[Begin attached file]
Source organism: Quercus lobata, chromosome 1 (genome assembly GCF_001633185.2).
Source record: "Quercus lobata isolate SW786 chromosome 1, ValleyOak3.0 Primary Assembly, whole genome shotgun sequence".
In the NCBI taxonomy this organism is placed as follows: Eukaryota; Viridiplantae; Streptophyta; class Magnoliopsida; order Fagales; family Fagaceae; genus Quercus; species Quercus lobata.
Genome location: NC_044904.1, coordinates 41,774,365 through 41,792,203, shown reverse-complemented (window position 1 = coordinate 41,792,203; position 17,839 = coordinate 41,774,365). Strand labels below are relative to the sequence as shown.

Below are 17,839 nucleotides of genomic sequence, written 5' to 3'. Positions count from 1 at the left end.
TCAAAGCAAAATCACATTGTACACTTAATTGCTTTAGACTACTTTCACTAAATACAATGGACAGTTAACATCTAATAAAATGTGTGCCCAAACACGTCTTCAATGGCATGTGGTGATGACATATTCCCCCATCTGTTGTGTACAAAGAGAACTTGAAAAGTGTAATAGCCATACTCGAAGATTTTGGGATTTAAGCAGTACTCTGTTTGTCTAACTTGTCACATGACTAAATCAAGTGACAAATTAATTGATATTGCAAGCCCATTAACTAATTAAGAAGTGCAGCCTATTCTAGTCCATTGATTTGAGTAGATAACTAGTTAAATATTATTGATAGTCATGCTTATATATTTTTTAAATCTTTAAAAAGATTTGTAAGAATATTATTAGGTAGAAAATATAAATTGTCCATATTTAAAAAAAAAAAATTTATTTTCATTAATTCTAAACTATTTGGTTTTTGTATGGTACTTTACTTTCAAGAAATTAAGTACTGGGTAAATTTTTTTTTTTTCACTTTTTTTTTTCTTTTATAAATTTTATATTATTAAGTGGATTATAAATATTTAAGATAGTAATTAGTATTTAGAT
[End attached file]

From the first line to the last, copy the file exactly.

Source organism: Quercus lobata, chromosome 1 (genome assembly GCF_001633185.2).
Source record: "Quercus lobata isolate SW786 chromosome 1, ValleyOak3.0 Primary Assembly, whole genome shotgun sequence".
In the NCBI taxonomy this organism is placed as follows: Eukaryota; Viridiplantae; Streptophyta; class Magnoliopsida; order Fagales; family Fagaceae; genus Quercus; species Quercus lobata.
Genome location: NC_044904.1, coordinates 41,774,365 through 41,792,203, shown reverse-complemented (window position 1 = coordinate 41,792,203; position 17,839 = coordinate 41,774,365). Strand labels below are relative to the sequence as shown.

Below are 17,839 nucleotides of genomic sequence, written 5' to 3'. Positions count from 1 at the left end.
TCAAAGCAAAATCACATTGTACACTTAATTGCTTTAGACTACTTTCACTAAATACAATGGACAGTTAACATCTAATAAAATGTGTGCCCAAACACGTCTTCAATGGCATGTGGTGATGACATATTCCCCCATCTGTTGTGTACAAAGAGAACTTGAAAAGTGTAATAGCCATACTCGAAGATTTTGGGATTTAAGCAGTACTCTGTTTGTCTAACTTGTCACATGACTAAATCAAGTGACAAATTAATTGATATTGCAAGCCCATTAACTAATTAAGAAGTGCAGCCTATTCTAGTCCATTGATTTGAGTAGATAACTAGTTAAATATTATTGATAGTCATGCTTATATATTTTTTAAATCTTTAAAAAGATTTGTAAGAATATTATTAGGTAGAAAATATAAATTGTCCATATTTAAAAAAAAAAAATTTATTTTCATTAATTCTAAACTATTTGGTTTTTGTATGGTACTTTACTTTCAAGAAATTAAGTACTGGGTAAATTTTTTTTTTTTCACTTTTTTTTTTCTTTTATAAATTTTATATTATTAAGTGGATTATAAATATTTAAGATAGTAATTAGTATTTAGAT